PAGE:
Welcome back, fellow travelers! We’re sailing through a study of 1&2 Thessalonians and our ship just launched into the waters of Paul’s second letter to the new believers at Thessalonica. His first letter focused on the fact that Jesus will rescue His church (believers in Jesus Christ) from the wrath that is to come…namely, the tribulation. However, an imposter followed Paul’s first letter with a letter of his own, trying to convince the Thessalonian believers that the rapture had already occurred and the severe trials and affliction they were living through was actually the tribulation. Thus, Paul wrote his second letter (2 Thessalonians) about a year after the first, in order to set the record straight, and to encourage those believers as they faced extreme difficulties.
Yesterday, we studied 2 Thessalonians 1:1-5, so it you missed it, check out Do You Feel Beaten Down? Today, we begin our study in verse 5, but I encourage you to read the entire chapter for context. In the first 4 verses, Paul thanked God for their growing faith and love. Now he moves immediately into some pretty tough teaching regarding those who afflicted them. He is about to clearly delineate the grace of God, leading to life, and the rebellion of those who will ultimately spend eternity in hell.
Encouragement in Promises (verses 5-10)
Have you noticed…the Christian life can be tough! In this chapter, Paul encourages the readers first by promises, and later by prayer. The first promise to his beloved friends who were enduring persecution and affliction is found in verse 5. It is that God’s righteous judgment produces rewards.
- In verse 5, can you identify the reward of those who suffer unrighteous affliction?
- The “rewards” also work in the negative, however. Read Paul’s words in 2 Timothy 4:14. How does that strike you? Is Paul out-of-line in saying such a thing?
- When you think of God’s righteous judgment, what do you think it means?
- Though the opposition we face may be unrighteous, and may bring punishment upon the ones inflicting it, God also uses those trials to strengthen our faith. Do you agree or disagree? Why?
We often judge ourselves based on our intentions, while we judge others based on their actions. God’s judgment is always right. According to verses 6 and 9:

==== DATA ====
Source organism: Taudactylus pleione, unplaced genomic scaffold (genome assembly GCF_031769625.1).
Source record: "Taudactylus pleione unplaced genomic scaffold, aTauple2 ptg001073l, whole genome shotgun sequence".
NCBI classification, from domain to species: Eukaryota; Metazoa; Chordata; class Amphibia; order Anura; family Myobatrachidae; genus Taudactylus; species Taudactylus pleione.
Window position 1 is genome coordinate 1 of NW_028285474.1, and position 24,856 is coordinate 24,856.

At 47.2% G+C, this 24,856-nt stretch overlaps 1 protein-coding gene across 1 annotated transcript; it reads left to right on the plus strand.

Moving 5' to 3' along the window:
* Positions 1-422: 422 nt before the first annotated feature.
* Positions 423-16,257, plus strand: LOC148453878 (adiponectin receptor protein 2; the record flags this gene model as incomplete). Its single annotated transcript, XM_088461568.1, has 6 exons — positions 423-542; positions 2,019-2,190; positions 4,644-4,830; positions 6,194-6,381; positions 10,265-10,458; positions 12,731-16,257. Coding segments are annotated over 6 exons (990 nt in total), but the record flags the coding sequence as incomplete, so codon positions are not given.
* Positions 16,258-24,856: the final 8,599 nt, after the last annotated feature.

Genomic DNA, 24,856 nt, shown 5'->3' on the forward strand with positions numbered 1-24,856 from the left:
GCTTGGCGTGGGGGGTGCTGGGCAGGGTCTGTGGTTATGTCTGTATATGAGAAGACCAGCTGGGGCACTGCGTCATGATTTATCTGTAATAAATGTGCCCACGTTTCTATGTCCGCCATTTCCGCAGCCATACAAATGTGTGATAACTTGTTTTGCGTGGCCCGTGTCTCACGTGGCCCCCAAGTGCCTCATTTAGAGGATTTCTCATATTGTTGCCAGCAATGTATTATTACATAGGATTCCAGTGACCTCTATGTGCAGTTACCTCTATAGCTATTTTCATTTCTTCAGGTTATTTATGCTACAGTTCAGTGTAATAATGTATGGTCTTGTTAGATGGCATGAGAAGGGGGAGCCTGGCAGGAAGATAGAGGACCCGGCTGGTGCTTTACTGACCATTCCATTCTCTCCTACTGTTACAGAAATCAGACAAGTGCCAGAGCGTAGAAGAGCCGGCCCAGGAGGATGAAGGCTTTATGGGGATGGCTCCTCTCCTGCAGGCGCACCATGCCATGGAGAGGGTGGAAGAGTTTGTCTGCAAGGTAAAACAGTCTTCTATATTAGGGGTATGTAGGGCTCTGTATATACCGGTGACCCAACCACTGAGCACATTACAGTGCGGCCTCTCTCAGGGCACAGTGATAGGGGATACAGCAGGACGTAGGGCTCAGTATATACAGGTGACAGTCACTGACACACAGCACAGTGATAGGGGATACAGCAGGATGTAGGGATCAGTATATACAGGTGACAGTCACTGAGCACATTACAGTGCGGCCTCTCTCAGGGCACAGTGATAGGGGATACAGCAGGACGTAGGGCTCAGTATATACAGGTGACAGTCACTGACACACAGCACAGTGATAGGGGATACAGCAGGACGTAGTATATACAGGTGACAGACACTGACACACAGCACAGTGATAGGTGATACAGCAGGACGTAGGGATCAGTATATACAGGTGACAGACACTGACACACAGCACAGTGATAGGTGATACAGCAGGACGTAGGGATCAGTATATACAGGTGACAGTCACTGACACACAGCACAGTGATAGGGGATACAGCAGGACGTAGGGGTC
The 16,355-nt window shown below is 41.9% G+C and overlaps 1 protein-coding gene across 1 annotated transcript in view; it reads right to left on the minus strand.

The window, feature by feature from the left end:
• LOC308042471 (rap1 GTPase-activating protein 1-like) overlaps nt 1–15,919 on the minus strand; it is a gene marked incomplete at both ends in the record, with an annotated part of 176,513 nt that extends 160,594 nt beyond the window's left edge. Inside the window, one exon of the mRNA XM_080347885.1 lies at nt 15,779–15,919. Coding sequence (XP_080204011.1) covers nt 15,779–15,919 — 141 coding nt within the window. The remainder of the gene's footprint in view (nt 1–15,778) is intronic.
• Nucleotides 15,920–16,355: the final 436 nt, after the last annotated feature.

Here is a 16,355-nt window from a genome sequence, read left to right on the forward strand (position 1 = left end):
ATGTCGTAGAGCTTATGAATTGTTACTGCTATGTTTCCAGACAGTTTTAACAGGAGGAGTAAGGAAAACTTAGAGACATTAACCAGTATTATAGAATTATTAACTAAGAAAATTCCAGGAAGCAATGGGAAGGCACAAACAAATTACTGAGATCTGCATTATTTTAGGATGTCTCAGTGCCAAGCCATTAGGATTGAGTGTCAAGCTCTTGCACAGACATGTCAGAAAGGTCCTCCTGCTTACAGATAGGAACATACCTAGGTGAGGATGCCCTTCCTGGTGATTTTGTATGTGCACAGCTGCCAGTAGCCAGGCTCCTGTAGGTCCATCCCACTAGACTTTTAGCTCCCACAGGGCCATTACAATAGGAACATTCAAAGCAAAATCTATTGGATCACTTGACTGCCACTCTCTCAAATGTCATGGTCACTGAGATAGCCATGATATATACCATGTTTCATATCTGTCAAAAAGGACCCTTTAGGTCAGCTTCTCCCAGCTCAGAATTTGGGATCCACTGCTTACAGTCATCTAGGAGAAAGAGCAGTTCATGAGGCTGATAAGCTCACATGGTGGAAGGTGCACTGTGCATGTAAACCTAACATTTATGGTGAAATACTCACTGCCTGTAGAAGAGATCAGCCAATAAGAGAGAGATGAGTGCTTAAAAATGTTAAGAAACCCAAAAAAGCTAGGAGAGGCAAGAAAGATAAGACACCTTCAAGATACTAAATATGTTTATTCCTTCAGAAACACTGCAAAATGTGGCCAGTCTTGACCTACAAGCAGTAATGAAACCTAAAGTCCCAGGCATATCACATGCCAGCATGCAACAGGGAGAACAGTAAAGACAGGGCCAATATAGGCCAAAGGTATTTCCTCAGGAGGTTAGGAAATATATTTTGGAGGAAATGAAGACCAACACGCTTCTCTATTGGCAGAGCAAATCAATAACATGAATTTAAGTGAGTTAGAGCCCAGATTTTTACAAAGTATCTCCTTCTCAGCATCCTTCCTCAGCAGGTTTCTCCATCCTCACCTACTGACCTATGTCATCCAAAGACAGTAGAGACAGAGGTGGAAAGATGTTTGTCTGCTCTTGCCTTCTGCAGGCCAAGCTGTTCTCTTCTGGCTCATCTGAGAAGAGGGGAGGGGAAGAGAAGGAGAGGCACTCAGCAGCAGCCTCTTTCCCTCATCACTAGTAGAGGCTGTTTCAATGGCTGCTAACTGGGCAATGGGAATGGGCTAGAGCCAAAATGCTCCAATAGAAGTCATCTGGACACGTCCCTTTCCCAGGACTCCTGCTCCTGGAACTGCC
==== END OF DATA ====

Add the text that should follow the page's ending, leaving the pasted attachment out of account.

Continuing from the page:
- How does God respond to the ungodly?
- Do you believe God takes pleasure in such punishment?
- What does 2 Peter 3:9 tell us about God’s desire, even for the unrighteous?
- Isaiah 57 is a treatise on God’s patience, even with the unrighteous. Read the entire chapter, if you can. But if not, at least read verses 3-5 and 18. What does this passage tell us about the longsuffering of God?
God is love, but for love to exist, there must also be holiness. God cannot love that which is unholy, thus there must be perfect recompense (payment) for it. What was that perfect recompense for our sin (unholiness)? Find the answer in 2 Corinthians 5:18-21.
Often, in the midst of affliction, we forget that God is absolutely righteous and just. Of course, we like to forget about it when we’re the one afflicting others. The reality is that God will avenge it one way or another. Thankfully, in salvation, God sent His Son to become sin for us (as it says in 2 Corinthians 5:21) so that we might become the righteousness of Christ. That’s unbelievable grace! He paid our debt.
But for those who do not receive the free gift of salvation, punishment awaits. 2 Thessalonians 1:8 describes it. There, we discover God takes vengeance (retribution) on two types of people. Can you identify them?
- Those who do not know God. These are people who willfully and literally reject Him. Perhaps they have heard of Jesus, or read their Bibles and attend church…but they reject His offer of salvation.